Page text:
Mark 1

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Mark 1

Post by Archived Topic » Fri Oct 15, 2004 1:27 am

Who started using 'Mark' to indicate a series of machines, cars etc? Mark 1, Mark 2 etc.
David, Norwich, England
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Mark 1

Post by Archived Reply » Fri Oct 15, 2004 1:41 am

David, A ‘mark’ was long considered a trace, impression, imprint that was made on a weight or coin. It became the custom of the military in the early part of the 20th century to designate the original model of a weapon as MARK I, I suppose to ‘mark’ it as model #1. Succeeding Models would be called ‘Mark II,’ ‘Mark III,’ etc. We also have the similar military gun/rifle series (M-1, M-2, . . . . ., M-16), tank series (M1, M2, . . Bradley Fighting Vehicle), etc. The ‘Mark’ was often followed by the abbreviation ‘Mod’ for ‘modification’ and thus a weapon, or piece of equipment might be designated ‘Mark II, Mod 3.’ IN, addition, ‘The Cassell’s Dictionary of Slang’ claims that in the 1920s ‘MARK ONE was being used as an adjective meaning ‘first-rate, the best.’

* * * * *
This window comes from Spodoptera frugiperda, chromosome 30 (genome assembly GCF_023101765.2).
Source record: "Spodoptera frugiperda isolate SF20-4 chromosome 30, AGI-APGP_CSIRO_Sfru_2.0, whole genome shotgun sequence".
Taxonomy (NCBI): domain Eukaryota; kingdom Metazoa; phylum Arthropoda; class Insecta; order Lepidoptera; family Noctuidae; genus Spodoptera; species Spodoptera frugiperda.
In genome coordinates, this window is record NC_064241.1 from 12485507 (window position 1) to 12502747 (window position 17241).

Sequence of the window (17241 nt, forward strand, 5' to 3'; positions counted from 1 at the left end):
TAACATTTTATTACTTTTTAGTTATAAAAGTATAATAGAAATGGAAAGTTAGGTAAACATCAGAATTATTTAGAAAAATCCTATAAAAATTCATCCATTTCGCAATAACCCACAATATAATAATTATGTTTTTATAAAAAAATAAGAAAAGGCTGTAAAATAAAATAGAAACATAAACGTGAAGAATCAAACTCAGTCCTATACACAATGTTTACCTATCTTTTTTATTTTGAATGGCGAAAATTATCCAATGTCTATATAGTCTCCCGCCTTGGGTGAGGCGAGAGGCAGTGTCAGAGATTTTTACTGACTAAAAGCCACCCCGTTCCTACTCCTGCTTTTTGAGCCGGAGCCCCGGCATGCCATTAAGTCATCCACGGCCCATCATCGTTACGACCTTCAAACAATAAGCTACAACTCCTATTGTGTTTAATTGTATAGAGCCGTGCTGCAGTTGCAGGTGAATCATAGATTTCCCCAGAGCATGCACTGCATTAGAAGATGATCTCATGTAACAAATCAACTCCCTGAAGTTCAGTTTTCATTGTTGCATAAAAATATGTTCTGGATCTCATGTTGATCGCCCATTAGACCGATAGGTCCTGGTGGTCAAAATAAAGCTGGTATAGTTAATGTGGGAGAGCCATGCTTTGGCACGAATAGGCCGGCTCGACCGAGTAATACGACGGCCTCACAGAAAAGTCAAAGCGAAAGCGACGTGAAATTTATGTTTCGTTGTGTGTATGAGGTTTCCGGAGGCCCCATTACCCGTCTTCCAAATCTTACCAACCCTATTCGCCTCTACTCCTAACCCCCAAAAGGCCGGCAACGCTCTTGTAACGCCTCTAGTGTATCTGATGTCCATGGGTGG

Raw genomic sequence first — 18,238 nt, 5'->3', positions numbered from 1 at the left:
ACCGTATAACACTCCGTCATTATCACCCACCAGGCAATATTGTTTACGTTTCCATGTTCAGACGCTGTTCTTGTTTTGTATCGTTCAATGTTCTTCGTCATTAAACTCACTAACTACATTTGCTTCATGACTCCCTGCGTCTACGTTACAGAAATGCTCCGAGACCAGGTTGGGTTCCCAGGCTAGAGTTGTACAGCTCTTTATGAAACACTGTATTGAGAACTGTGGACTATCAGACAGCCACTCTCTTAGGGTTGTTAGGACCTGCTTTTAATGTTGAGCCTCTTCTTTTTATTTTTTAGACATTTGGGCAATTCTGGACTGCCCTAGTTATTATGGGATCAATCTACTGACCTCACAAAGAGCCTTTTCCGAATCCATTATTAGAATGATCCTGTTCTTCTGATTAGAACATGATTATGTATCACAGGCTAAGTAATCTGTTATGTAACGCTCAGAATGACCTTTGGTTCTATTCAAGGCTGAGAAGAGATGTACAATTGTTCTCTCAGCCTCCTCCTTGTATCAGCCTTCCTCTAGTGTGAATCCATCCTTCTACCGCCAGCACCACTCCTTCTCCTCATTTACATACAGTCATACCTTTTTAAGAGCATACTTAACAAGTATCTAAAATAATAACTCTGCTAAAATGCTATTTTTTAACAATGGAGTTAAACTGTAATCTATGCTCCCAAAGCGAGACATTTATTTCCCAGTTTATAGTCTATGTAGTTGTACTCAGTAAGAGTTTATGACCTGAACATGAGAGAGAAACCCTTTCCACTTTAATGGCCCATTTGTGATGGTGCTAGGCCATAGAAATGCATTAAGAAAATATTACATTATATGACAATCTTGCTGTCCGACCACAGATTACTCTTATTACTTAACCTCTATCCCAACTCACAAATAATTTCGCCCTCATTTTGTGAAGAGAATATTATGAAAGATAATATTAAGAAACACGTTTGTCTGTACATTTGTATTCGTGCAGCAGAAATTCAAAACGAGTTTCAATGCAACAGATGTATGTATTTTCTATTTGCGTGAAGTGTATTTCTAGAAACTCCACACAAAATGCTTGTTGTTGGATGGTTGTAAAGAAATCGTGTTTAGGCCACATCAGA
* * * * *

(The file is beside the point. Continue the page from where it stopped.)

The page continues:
Following World War II the nomenclature ‘MARK I MOD ZERO came to be used as the earliest most basic version or model of something (usually, a weapon). An infantryman with no special skills was a Mark I, Mod Zero soldier. In ‘Rogue Warrior’ (1992) by Marcinko, the author refers to himself as a ‘Mark I, Mod Zero sailor.’ So, in this sense, it is not necessarily the most complimentary of terms!

‘The Random House Historical Dictionary of American Slang’ defines Mark I: Military – basic, unmodified, or unsurpassable; old-fashioned; in phrase MARK I [, Mods Zero] EYEBALL direct human vision as distinct from radar or a computer display. [[came into play during the 1969 moon landings, which were said to be aided by the ‘Mark I eyeball.’—War Slang by Dickson]]

<1926 ‘Chevrons’ by Nason, pg. 120, [reference to 1918]: “NO, said the captain, slowly, ‘this is going to be a real, old issue, Mark I scrap.”> <1967 ‘Gresham’s War’ by W. Crawford, pg. 188 [reference to Korean War]: “He had...given that lash-up a Mark-one Eyeball Inspection.>

(Random House Historical Dictionary of American Slang, Cassell’s Dictionary of Slang, War Slang by Dickson)

Ken G – November 28, 2003

Reply from Ken Greenwald (Fort Collins, CO - U.S.A.)
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